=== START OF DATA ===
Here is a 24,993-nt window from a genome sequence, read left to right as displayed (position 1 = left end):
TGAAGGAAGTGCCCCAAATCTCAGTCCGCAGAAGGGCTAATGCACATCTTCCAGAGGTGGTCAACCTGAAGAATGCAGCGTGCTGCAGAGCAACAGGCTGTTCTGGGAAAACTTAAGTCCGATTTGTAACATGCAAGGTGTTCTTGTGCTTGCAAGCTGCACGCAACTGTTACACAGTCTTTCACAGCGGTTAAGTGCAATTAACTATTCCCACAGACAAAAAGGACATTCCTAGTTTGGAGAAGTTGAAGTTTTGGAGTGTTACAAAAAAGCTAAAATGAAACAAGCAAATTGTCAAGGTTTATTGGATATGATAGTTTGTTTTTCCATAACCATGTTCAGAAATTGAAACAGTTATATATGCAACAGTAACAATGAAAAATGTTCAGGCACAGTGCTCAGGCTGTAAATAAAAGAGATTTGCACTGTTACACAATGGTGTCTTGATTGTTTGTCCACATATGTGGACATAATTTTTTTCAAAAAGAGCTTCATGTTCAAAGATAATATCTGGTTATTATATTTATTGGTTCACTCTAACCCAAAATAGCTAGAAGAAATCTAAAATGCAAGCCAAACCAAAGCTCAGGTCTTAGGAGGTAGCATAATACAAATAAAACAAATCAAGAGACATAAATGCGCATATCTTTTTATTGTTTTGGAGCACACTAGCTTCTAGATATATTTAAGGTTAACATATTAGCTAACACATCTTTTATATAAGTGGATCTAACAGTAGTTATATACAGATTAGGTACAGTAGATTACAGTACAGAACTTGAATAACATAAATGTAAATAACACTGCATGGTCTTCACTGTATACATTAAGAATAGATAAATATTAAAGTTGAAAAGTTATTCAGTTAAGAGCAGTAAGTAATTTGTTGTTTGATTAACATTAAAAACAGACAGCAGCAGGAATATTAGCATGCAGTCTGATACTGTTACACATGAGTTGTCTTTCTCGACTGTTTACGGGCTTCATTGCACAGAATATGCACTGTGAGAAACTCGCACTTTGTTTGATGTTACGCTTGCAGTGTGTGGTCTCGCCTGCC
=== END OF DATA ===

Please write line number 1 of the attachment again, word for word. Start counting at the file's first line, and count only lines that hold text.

Here is a 24,993-nt window from a genome sequence, read left to right as displayed (position 1 = left end):